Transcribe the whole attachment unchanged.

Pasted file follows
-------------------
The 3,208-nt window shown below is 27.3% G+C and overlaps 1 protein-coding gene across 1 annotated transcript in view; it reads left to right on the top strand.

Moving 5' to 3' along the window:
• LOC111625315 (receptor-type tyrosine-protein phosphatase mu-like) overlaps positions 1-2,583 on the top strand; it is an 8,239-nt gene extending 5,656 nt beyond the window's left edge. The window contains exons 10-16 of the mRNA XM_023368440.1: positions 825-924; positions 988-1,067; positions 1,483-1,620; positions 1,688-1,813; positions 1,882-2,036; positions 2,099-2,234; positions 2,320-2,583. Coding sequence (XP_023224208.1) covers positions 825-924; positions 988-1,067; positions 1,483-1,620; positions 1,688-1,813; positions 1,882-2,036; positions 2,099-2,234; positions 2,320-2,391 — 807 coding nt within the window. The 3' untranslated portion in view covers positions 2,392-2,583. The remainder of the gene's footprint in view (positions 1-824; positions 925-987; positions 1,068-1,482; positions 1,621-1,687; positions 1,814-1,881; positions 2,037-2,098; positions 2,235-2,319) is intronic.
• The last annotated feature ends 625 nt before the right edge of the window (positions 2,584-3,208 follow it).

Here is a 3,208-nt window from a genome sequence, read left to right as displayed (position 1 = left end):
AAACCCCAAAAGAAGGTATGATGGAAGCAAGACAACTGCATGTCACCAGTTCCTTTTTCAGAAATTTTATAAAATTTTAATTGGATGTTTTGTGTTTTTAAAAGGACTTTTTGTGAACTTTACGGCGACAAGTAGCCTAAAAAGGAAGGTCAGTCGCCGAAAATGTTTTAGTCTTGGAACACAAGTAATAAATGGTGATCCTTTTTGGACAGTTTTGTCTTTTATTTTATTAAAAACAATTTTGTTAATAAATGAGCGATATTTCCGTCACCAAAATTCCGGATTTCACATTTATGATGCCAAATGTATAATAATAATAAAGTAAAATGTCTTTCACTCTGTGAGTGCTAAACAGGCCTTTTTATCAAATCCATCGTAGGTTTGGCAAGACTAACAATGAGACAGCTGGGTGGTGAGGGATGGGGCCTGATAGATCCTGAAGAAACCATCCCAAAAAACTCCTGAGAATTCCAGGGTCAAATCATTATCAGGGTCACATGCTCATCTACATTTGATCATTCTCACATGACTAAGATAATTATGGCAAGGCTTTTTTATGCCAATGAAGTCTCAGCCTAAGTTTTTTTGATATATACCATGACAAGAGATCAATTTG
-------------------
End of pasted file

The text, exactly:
The 3,208-nt window shown below is 27.3% G+C and overlaps 1 protein-coding gene across 1 annotated transcript in view; it reads left to right on the top strand.

Moving 5' to 3' along the window:
• LOC111625315 (receptor-type tyrosine-protein phosphatase mu-like) overlaps positions 1-2,583 on the top strand; it is an 8,239-nt gene extending 5,656 nt beyond the window's left edge. The window contains exons 10-16 of the mRNA XM_023368440.1: positions 825-924; positions 988-1,067; positions 1,483-1,620; positions 1,688-1,813; positions 1,882-2,036; positions 2,099-2,234; positions 2,320-2,583. Coding sequence (XP_023224208.1) covers positions 825-924; positions 988-1,067; positions 1,483-1,620; positions 1,688-1,813; positions 1,882-2,036; positions 2,099-2,234; positions 2,320-2,391 — 807 coding nt within the window. The 3' untranslated portion in view covers positions 2,392-2,583. The remainder of the gene's footprint in view (positions 1-824; positions 925-987; positions 1,068-1,482; positions 1,621-1,687; positions 1,814-1,881; positions 2,037-2,098; positions 2,235-2,319) is intronic.
• The last annotated feature ends 625 nt before the right edge of the window (positions 2,584-3,208 follow it).

Here is a 3,208-nt window from a genome sequence, read left to right as displayed (position 1 = left end):
AAACCCCAAAAGAAGGTATGATGGAAGCAAGACAACTGCATGTCACCAGTTCCTTTTTCAGAAATTTTATAAAATTTTAATTGGATGTTTTGTGTTTTTAAAAGGACTTTTTGTGAACTTTACGGCGACAAGTAGCCTAAAAAGGAAGGTCAGTCGCCGAAAATGTTTTAGTCTTGGAACACAAGTAATAAATGGTGATCCTTTTTGGACAGTTTTGTCTTTTATTTTATTAAAAACAATTTTGTTAATAAATGAGCGATATTTCCGTCACCAAAATTCCGGATTTCACATTTATGATGCCAAATGTATAATAATAATAAAGTAAAATGTCTTTCACTCTGTGAGTGCTAAACAGGCCTTTTTATCAAATCCATCGTAGGTTTGGCAAGACTAACAATGAGACAGCTGGGTGGTGAGGGATGGGGCCTGATAGATCCTGAAGAAACCATCCCAAAAAACTCCTGAGAATTCCAGGGTCAAATCATTATCAGGGTCACATGCTCATCTACATTTGATCATTCTCACATGACTAAGATAATTATGGCAAGGCTTTTTTATGCCAATGAAGTCTCAGCCTAAGTTTTTTTGATATATACCATGACAAGAGATCAATTTG